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Amy Choate-Nielsen: If walls could talk: Family history comes alive at home

Published: Thursday, March 20 2014 5:28 p.m. MDT

Long before my family became cowboys in the wild, wild West, the Choates were definitively East Coasters.

We landed in Massachusetts in the 1600s and started buying up land until whole islands bore our name, such as “Choate Island,” which still exists today near Ipswich, Mass. We married often and had many children, and we built houses to hold them.

This is the story of one of those houses.

Way back in 1768, Abraham Choate built a house at 16 Elm St. in Ipswich. It was 4,200 square feet, with ornate woodwork, crown molding and imported glass windows. The 2½-story house was meant to show Abraham’s wealth and take care of his eight children, according to the Ipswich Historical Commission, and it stayed right there on Elm Street for 200 years.

I should probably add that Abraham wasn’t my direct ancestor. My ancestor was Abraham’s uncle, Thomas Choate Jr. I guess Thomas didn’t have as much money, because I’ve never heard anything about his son, my many times over great-great-great grandfather Josiah Choate, building a house that stood for 200 years until the town of Ipswich tried to turn it into a parking lot.

In 1963, on the day a backhoe arrived to raze the property, the Ipswich Historical Society gallantly stepped in and paid the crew chief to hold off while they picked up the phone and called the Smithsonian, according to the Ipswich Historical Commission. And just like that, “the house was dismantled, trucked to Washington and reassembled in the National Museum of American History (to become) the centerpiece of an exhibition on 200 years of American home-building technology,” the Ipswich Historical Commission website says.

I spent a lot of time visiting Smithsonian museums when I was little.

My brother is a history scholar, and my father is an Air Force vet, so we spent our summers in Washington, D.C., exploring every nook and cranny of every museum on every day of our vacations except Sundays. Every year, I looked forward to seeing the Hope Diamond at the Museum of Natural History, the lunar space module at the Air and Space Museum and Dorothy’s ruby red slippers from "The Wizard of Oz" at the Museum of American History.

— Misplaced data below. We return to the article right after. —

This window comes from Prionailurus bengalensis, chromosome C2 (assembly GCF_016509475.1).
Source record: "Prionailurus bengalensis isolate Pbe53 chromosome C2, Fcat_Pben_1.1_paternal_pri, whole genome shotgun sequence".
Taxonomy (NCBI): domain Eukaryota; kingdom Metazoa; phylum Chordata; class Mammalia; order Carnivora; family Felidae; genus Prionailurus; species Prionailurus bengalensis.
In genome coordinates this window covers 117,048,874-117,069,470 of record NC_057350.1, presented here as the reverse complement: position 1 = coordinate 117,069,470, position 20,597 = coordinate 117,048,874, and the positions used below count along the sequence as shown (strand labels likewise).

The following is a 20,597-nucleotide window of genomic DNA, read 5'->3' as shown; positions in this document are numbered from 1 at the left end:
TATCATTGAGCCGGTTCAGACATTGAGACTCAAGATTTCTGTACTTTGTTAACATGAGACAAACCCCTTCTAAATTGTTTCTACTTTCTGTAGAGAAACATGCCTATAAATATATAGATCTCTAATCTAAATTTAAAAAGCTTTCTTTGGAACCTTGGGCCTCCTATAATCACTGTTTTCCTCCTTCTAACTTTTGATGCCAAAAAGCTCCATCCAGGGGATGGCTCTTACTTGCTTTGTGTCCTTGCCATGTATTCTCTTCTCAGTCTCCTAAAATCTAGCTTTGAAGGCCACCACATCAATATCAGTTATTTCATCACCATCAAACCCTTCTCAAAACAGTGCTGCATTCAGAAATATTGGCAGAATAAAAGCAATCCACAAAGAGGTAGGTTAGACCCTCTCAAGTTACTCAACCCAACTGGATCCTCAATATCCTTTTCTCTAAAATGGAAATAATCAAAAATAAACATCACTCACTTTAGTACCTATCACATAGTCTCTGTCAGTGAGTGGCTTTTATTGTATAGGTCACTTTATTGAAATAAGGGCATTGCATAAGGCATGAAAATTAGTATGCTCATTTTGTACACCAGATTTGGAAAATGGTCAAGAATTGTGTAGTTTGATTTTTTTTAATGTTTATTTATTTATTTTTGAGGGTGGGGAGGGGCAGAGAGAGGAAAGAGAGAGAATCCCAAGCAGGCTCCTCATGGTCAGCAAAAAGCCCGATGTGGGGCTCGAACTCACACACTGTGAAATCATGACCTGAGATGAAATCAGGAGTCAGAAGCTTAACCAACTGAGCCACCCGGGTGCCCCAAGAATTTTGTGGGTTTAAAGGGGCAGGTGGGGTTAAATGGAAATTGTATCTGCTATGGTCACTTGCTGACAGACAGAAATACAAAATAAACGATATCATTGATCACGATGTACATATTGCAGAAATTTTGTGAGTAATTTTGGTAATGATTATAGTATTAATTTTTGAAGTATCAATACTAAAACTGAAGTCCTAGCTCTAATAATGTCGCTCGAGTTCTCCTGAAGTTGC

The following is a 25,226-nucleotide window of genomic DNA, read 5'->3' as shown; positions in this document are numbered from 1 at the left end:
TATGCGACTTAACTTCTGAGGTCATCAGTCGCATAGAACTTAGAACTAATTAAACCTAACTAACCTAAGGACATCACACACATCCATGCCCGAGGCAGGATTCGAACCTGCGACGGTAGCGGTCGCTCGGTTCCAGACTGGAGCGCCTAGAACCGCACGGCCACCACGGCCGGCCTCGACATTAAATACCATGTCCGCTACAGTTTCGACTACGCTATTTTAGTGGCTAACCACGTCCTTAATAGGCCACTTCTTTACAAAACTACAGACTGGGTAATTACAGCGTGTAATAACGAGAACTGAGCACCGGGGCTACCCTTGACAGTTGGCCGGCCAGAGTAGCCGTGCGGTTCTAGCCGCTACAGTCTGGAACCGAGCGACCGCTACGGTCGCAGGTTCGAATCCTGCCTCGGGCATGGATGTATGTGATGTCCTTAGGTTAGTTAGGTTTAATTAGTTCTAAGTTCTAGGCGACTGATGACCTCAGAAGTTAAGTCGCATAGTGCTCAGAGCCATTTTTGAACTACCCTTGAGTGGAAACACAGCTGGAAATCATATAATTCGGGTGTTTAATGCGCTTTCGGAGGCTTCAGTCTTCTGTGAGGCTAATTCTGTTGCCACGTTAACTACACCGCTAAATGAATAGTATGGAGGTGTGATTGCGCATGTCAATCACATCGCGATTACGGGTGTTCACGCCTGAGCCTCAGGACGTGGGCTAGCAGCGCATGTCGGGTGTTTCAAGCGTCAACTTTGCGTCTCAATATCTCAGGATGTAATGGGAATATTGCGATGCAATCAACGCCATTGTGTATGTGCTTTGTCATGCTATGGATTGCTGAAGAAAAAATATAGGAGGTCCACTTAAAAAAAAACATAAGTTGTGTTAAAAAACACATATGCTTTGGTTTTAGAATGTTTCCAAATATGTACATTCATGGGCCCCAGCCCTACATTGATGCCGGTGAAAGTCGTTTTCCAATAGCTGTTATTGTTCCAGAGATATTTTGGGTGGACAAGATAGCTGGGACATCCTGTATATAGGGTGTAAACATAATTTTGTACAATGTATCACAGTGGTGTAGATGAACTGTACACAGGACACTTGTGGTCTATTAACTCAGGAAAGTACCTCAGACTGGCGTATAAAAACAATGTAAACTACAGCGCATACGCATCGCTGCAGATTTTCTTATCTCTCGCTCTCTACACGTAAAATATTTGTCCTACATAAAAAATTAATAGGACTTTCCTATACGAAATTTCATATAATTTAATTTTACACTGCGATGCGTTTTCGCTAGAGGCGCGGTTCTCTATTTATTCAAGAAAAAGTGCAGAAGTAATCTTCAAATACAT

But the Choate House was never on my list of favorites.

I didn’t get it.

I remember peering through the blurry windows and looking at the signs, but to me, it just looked like an old wood house. No big deal.

I didn’t know that one of the owners of the home fought against the British during the American Revolution, according to the Smithsonian. And that another resident was an African-American servant who was likely a former slave, and that in the early 1800s, the Ipswich Female Anti-Slavery Society met regularly in the home, according to the Historical Commission and the Smithsonian. The home was later divided into apartments, and subsequent tenants worked in a nearby hosiery mill. Then during World War II, a woman living there worked in a nearby bomb-fuse factory.

“The five families whose stories are told here were not famous, but they remind us that history happens in parlors and kitchens as well as in the halls of Congress,” Coco McCabe wrote in a story about the house for Smithsonian Magazine in 2002. “ ‘It should inspire people to realize the connections between themselves and their home lives and something greater,’ ” McCabe quoted Shelley Nickles, a curator of the exhibit.

After 200 years, the Choate House contains a microcosm of history to which I’m proud to have some connection. In fact, for me, it’s more than that — they were just normal, average people living their lives, but they were my ancestors. They paved the way for me, and now they’ve inspired me about my own house.

In 200 years, who knows what people will say.

Amy Choate-Nielsen is a full-time mom and part-time writer. She spends her days at the park and her nights at the computer. She writes about family history and her quest to understand life while learning about her deceased grandmother Fleeta.

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